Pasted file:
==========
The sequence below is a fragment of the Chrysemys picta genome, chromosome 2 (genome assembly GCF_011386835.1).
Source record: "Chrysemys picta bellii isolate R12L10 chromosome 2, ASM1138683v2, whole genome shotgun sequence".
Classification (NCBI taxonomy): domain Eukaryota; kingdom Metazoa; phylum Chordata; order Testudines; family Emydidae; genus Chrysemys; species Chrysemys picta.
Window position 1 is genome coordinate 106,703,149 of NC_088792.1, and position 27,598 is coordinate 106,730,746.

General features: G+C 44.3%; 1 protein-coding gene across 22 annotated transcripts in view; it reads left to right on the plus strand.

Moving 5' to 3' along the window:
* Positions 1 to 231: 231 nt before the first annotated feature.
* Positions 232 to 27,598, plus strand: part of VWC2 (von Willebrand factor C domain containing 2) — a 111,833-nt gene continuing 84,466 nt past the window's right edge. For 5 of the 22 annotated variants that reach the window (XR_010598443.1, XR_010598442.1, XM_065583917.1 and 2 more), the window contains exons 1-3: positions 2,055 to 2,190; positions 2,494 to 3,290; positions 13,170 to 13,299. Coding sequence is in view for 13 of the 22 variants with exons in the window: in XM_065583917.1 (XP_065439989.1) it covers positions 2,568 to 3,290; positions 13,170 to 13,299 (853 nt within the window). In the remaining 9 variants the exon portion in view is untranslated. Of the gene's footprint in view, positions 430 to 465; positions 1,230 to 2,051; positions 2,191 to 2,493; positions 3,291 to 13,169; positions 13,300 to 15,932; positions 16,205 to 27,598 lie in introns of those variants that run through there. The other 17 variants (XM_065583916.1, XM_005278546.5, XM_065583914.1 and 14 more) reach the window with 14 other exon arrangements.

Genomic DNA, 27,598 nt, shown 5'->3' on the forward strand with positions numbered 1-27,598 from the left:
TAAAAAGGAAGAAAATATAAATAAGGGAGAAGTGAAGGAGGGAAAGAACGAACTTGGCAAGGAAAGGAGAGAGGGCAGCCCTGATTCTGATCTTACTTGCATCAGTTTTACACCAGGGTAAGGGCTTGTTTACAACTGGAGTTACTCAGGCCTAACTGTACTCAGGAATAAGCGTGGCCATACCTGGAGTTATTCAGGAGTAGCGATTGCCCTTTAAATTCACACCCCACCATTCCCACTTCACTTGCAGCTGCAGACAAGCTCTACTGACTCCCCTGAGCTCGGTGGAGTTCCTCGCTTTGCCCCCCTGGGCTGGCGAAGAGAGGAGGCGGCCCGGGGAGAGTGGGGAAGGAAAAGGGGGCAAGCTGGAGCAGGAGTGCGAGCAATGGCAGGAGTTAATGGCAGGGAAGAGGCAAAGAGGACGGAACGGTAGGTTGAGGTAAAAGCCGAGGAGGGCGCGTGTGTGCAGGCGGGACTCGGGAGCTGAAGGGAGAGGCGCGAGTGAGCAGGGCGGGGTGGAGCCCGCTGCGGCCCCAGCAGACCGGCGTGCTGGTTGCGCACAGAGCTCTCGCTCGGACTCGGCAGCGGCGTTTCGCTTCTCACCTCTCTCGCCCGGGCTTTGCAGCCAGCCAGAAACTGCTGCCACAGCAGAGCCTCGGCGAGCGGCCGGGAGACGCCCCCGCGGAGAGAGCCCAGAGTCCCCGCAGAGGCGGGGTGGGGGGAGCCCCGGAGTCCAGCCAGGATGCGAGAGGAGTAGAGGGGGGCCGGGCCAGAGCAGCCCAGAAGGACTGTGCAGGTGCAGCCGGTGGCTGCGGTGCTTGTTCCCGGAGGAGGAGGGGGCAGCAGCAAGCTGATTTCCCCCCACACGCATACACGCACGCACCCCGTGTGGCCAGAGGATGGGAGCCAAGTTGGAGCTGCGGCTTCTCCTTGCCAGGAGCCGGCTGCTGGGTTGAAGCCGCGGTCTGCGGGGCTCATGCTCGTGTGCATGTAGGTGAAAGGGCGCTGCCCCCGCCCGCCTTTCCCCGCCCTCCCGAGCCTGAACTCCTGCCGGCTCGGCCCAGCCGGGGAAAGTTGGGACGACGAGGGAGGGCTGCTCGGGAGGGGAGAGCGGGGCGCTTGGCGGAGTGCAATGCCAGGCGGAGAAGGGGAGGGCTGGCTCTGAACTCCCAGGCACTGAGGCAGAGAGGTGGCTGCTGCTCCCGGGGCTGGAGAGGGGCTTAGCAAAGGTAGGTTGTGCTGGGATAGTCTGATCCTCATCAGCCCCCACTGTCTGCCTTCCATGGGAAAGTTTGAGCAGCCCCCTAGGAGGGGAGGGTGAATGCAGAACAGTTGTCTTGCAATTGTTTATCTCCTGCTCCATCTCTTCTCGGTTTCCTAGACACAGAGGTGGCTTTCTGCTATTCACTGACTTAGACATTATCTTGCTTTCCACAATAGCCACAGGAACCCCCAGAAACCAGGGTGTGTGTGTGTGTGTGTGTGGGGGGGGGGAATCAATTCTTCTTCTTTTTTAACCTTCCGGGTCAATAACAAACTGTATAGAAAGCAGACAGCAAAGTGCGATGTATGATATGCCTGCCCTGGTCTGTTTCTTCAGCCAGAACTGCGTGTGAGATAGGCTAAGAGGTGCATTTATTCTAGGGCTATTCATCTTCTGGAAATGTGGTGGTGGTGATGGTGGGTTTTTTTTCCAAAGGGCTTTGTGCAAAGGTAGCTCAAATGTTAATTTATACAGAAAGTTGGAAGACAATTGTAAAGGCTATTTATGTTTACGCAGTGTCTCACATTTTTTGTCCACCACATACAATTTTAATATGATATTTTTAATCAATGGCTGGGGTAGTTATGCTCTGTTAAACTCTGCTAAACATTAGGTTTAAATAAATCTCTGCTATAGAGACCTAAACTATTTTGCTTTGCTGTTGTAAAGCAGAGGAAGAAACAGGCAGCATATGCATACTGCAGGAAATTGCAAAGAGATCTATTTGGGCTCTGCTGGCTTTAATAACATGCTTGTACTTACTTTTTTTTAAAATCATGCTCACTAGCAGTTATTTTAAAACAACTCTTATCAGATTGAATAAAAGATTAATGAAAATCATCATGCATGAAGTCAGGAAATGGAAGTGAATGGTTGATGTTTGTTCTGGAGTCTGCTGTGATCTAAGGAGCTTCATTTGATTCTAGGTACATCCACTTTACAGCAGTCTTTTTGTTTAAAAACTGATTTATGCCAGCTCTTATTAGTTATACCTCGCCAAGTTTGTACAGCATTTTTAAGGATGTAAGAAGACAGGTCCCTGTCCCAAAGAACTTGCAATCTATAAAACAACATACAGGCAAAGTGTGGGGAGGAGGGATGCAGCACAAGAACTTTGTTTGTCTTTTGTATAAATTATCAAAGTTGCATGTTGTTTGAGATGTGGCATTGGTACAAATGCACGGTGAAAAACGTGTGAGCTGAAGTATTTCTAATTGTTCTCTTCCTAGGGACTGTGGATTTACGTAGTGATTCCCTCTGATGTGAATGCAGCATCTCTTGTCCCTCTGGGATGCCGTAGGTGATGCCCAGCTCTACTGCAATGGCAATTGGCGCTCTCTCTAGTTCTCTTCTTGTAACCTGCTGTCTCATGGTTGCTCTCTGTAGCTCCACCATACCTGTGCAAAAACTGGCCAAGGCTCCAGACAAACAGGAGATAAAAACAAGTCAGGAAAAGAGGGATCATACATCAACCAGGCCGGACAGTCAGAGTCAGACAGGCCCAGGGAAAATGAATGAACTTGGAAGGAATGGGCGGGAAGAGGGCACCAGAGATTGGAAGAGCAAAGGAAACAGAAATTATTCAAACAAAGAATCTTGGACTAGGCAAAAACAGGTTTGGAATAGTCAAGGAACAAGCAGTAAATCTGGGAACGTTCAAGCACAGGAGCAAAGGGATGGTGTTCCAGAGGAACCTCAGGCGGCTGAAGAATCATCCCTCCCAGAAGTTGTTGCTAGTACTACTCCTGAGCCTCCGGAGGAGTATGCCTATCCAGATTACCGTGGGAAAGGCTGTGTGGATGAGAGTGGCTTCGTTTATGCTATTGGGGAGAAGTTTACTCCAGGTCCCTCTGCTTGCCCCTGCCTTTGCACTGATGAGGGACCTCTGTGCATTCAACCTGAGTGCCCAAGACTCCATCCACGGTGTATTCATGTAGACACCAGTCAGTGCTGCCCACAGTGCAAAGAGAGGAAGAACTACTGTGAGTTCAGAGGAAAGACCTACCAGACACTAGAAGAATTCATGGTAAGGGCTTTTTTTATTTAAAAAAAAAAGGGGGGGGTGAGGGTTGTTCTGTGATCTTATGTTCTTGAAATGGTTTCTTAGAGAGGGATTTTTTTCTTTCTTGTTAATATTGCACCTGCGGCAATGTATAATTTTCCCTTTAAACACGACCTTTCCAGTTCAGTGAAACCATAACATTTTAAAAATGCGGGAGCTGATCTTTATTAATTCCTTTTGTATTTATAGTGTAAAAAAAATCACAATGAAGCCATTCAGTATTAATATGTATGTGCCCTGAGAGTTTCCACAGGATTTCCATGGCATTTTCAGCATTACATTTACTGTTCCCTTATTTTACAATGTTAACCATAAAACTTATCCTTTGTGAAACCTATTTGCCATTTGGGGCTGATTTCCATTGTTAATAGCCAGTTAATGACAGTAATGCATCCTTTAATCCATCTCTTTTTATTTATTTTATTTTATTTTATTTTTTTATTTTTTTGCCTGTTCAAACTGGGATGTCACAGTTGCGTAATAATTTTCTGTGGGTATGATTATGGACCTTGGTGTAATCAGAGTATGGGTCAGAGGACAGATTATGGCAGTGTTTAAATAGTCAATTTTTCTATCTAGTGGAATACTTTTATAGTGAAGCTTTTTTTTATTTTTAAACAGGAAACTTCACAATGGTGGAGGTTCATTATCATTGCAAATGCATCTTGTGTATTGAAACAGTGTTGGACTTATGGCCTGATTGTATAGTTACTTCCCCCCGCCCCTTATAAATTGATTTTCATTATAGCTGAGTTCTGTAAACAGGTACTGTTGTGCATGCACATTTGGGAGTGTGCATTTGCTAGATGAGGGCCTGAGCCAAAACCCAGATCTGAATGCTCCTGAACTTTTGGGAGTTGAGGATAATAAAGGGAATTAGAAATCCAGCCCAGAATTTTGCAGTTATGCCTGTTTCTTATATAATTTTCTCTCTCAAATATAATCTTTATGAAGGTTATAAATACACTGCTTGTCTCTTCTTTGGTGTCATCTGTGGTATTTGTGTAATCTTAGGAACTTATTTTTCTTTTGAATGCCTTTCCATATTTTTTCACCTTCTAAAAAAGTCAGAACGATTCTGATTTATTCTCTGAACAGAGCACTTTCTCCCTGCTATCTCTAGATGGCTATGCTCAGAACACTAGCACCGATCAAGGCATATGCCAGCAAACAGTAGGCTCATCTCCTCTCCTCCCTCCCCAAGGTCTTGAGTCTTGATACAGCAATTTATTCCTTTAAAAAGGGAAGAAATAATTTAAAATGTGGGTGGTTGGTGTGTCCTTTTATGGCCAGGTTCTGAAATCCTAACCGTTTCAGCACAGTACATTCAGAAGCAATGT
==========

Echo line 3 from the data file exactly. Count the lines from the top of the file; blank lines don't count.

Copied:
Classification (NCBI taxonomy): domain Eukaryota; kingdom Metazoa; phylum Chordata; order Testudines; family Emydidae; genus Chrysemys; species Chrysemys picta.